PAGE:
Defending our veterans

A Christian Science: Ask what we can do for our veterans.

As we near Veterans Day in the United States, I feel profoundly grateful to every armed services branch, and those who serve in them, for defending the lives and homeland of American citizens. But I’m also prompted to deeply consider how I can be of greater service in defending our vets.

Over the years, I have found that prayer is the greatest blessing I can offer, so I find myself praying for our service members in line with what I’ve learned through Christian Science. Let me give you an example of its blessing.

Many years ago, my dad was in a Veterans Affairs Hospital for a rather lengthy period. During his hospital stay, one of his roommates – a self-described military assassin during the Vietnam conflict – hadn’t been able to shake the perception of himself as a killer. When I’d visit my father, this other man would pour out every gory detail of some of his “adventures” and would talk about how that brutality carried forward in his civilian life. Not surprisingly, no one came to visit him.

After first meeting him, I found myself deeply disturbed for several days. I knew that I had to pray to uplift my own thought about this man and every vet who has ever experienced the cruelties of war. In my prayer, I turned away from thinking of him as a hired killer and instead sought very earnestly to discern the real origin and nature of man, as outlined in the first chapter of Genesis – that of a pure and innocent child of God, divine Love. That corrupted sense of man, however tangible and real it appears to be, isn’t how God made man – man is made in Love’s own image, spiritual and good. So it was incumbent upon me to defend the purer view, to uphold in my own thought the truth of everyone’s being. Christ Jesus provides a needed example. He saw clearly this higher sense of manhood and womanhood, and this view healed! In her textbook, “Science and Health with Key to the Scriptures,” Mary Baker Eddy observes that it was “Christ’s purpose to reconcile man to God” (p. 19). Jesus refused to see others as the world did, but saw God as divine Love, sheltering every individual under His wing. This is precisely how I prayed with my whole heart. Rather than starting with human history, I started with the truth of God’s loving creation, which allowed me to see his true self.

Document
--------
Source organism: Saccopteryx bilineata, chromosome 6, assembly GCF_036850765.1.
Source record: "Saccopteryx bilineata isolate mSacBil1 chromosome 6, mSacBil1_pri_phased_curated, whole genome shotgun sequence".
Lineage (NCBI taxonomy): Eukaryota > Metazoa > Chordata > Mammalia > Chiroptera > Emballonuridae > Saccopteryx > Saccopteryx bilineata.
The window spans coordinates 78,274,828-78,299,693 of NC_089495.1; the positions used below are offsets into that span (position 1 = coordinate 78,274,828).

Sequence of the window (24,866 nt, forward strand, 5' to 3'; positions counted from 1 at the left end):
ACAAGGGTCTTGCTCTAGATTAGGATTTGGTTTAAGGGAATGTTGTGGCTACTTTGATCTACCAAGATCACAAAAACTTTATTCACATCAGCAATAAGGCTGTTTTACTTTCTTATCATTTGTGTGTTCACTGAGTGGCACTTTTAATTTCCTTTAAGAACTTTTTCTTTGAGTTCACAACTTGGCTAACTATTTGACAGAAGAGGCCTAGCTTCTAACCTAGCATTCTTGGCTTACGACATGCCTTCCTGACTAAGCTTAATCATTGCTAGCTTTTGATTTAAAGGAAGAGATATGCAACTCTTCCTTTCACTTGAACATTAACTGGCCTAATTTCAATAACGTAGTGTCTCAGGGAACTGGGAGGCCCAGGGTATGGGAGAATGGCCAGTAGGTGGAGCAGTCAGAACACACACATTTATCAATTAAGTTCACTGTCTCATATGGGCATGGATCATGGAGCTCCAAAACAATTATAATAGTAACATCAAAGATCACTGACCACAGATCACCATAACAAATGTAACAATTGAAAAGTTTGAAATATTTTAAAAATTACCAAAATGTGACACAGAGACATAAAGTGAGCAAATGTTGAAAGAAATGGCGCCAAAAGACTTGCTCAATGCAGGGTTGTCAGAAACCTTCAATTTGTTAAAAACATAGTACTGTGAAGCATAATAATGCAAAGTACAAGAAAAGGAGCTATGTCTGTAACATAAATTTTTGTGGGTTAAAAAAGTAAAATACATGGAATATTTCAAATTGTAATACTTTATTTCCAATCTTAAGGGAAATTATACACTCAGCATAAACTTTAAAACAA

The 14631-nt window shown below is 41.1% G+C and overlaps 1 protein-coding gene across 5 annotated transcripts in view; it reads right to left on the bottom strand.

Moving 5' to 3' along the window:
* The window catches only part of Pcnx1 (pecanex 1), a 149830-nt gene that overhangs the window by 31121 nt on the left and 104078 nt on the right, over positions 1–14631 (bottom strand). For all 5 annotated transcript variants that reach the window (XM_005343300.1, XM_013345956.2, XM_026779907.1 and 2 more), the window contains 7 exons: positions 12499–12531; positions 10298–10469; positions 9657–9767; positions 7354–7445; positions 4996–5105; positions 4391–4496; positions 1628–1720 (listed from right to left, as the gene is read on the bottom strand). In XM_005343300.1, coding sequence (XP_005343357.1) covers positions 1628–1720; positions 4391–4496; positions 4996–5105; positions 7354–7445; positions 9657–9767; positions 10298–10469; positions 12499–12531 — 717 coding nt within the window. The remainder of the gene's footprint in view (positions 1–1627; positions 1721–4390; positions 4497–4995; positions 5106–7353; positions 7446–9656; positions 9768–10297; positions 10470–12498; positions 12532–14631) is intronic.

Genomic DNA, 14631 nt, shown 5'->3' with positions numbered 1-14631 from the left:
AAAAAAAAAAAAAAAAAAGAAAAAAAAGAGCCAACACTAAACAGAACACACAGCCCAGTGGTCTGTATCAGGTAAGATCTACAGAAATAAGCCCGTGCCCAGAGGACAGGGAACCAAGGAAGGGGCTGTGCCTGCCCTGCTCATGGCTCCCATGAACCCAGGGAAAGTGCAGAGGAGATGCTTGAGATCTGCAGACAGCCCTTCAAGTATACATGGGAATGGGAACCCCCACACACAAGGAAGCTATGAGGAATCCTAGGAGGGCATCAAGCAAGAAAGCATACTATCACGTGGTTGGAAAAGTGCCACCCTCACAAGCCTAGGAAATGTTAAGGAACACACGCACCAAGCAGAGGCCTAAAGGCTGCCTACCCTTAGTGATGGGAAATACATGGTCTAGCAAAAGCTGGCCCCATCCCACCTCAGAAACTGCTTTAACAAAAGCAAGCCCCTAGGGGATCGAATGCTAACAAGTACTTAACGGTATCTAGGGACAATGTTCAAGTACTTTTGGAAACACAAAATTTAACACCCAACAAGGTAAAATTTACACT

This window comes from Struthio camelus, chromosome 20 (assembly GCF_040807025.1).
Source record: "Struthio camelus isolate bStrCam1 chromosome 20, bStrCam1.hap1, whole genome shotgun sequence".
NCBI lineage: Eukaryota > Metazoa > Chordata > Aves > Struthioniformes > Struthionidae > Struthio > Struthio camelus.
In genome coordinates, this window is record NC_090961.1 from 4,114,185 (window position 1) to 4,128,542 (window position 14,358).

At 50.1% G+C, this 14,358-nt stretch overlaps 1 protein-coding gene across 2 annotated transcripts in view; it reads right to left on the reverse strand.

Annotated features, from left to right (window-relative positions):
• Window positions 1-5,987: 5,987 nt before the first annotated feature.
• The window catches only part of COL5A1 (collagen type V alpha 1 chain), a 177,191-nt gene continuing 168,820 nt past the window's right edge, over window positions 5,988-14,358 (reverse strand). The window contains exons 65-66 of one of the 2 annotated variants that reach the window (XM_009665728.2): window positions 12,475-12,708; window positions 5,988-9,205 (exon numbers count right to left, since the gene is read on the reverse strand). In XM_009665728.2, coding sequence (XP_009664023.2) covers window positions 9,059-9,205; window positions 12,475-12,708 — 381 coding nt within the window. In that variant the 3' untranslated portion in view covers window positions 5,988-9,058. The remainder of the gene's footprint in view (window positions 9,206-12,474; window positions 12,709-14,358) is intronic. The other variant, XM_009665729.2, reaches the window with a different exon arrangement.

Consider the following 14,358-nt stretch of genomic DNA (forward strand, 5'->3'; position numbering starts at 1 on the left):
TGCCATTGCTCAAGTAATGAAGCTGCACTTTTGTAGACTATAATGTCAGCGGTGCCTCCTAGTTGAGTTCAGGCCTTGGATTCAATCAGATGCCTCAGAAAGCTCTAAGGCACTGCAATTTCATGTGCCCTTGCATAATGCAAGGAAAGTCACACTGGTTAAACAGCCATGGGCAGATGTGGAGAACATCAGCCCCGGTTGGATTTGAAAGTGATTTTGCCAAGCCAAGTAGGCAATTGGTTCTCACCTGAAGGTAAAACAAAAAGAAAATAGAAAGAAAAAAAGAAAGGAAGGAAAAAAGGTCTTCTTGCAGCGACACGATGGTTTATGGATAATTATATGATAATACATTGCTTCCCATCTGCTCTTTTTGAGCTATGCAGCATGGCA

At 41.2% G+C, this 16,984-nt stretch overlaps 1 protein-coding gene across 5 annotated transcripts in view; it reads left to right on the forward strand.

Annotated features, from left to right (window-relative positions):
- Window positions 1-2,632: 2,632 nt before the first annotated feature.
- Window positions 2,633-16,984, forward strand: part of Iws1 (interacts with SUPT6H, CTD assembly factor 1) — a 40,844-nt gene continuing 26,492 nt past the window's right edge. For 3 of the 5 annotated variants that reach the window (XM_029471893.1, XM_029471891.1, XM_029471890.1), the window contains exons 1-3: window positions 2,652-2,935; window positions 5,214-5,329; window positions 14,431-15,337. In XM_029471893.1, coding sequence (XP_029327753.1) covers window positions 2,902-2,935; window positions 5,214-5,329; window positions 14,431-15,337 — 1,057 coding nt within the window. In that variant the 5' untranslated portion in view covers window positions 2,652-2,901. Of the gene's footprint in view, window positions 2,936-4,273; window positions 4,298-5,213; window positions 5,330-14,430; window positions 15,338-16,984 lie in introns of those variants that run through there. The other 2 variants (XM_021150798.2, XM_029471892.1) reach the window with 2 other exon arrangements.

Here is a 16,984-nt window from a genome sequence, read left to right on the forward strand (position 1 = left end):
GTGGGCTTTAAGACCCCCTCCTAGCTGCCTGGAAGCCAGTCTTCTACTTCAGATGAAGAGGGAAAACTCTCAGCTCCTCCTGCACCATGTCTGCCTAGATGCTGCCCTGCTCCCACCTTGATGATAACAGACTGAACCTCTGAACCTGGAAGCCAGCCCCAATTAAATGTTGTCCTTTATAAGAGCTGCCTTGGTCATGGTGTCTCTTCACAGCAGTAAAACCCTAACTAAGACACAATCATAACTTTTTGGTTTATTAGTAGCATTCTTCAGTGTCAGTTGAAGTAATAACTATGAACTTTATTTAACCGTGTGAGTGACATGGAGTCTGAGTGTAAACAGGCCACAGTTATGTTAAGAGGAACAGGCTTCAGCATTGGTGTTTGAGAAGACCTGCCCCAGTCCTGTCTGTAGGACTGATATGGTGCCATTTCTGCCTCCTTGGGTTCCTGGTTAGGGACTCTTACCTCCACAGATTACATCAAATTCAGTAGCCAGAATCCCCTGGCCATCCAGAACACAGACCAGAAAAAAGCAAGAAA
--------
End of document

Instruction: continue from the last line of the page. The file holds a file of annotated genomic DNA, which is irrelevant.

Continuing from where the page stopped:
My father was to remain in the hospital during Christmastime, so my family and I took a holiday meal to both men. When we came in, we could see a distinct softening of the roommate’s hardness and a greater lightness in his expression. He conveyed great appreciation by showering us with hand-crocheted blankets and potholders made by hospital volunteers! Our deepest thanks to vets can be borne out in prayer that cherishes their true spiritual selfhood. In that way, we’ll rise to our obligation to defend them.

You've read  of  free articles. Subscribe to continue.

Dear Reader,

About a year ago, I happened upon this statement about the Monitor in the Harvard Business Review – under the charming heading of “do things that don’t interest you”:

“Many things that end up” being meaningful, writes social scientist Joseph Grenny, “have come from conference workshops, articles, or online videos that began as a chore and ended with an insight. My work in Kenya, for example, was heavily influenced by a Christian Science Monitor article I had forced myself to read 10 years earlier. Sometimes, we call things ‘boring’ simply because they lie outside the box we are currently in.”

If you were to come up with a punchline to a joke about the Monitor, that would probably be it. We’re seen as being global, fair, insightful, and perhaps a bit too earnest. We’re the bran muffin of journalism.

But you know what? We change lives. And I’m going to argue that we change lives precisely because we force open that too-small box that most human beings think they live in.

The Monitor is a peculiar little publication that’s hard for the world to figure out. We’re run by a church, but we’re not only for church members and we’re not about converting people. We’re known as being fair even as the world becomes as polarized as at any time since the newspaper’s founding in 1908.

We have a mission beyond circulation, we want to bridge divides. We’re about kicking down the door of thought everywhere and saying, “You are bigger and more capable than you realize. And we can prove it.”

If you’re looking for bran muffin journalism, you can subscribe to the Monitor for $15. You’ll get the Monitor Weekly magazine, the Monitor Daily email, and unlimited access to CSMonitor.com.